Groups of Texas ranchers, shrimpers, rice farmers and residents have banded together to oppose the White Stallion Energy Center, largely based on water, which is seen as a scare resource in the state. The groups are pressing government agencies not to approve plant construction permits and in certain cases are pursuing legal challenges.

"We have people that need water that don't have water," said Allison Sliva, who leads the group fighting a proposed coal-fired power plant in Bay City, a rural area about 80 miles south of Houston. "We can't continue to burn coal and have industrial plants that require huge amounts of water."[9]

Citizen Groups

Articles and Resources


  1. 1.0 1.1 "Clean-coal plant looks at site near Wadsworth", Mike Reddell, Bay City Tribune, October 6, 2008.
  2. "Stopping the Coal Rush", Sierra Club, accessed May 2009. (This is a Sierra Club list of new coal plant proposals.)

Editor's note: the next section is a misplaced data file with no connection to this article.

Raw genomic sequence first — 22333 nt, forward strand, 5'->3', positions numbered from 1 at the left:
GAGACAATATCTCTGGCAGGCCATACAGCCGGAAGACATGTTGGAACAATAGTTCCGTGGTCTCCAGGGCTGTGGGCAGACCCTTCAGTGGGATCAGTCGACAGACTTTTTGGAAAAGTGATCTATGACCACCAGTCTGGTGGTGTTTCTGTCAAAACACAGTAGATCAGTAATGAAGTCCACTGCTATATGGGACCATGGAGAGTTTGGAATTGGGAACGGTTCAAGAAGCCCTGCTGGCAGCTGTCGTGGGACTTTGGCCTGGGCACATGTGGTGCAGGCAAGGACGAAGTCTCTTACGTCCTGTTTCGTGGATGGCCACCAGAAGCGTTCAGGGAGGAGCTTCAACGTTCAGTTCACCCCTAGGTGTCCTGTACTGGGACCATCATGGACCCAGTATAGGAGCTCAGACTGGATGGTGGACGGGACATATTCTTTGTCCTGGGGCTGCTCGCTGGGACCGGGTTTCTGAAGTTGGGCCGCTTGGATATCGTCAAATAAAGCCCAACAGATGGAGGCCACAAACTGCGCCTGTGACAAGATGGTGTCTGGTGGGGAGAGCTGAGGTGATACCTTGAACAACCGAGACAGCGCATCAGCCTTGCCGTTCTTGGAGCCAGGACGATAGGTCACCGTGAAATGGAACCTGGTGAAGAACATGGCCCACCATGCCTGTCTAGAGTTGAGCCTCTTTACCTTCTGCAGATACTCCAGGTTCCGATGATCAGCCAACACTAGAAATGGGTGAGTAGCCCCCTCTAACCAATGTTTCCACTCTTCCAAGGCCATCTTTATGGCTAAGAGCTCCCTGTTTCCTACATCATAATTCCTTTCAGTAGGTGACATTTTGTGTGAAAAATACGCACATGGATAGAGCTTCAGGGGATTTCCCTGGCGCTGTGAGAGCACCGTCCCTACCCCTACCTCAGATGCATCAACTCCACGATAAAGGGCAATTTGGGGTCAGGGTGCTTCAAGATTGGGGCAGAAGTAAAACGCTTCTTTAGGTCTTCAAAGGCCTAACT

3. Heather Menzies, "Group releases new coal study" Bay City Tribune, Sep. 22, 2010.
  4. " Coal-fired power plant awarded air permit despite emissions concerns, PennEnergy.com, September 30, 2010.
  5. "Proposed Power Plant Near Bay City Stirs Emotions" Kate Galbraith, New York Times, June 23, 2011.
  6. "Water Deal for Texas Coal Plant Postponed" Kate Galbraith, The Texas Tribune, June 15, 2011.
  7. "WHITE STALLION COAL PROPOSAL CANCELLED," Sierra Club press release, February 15, 2013
  8. Nathanial Gronewold, "Electricity-hungry Texas discourages big coal-fired power plant," ClimateWire, February 19, 2013.
  9. "Texas drought endangers power projects" Ramit Plushnick-Masti, Associated Press, November 2, 2011.

Additional data

To access additional data, including an interactive map of coal-fired power stations, a downloadable dataset, and summary data, please visit the Global Coal Plant Tracker on the Global Energy Monitor website.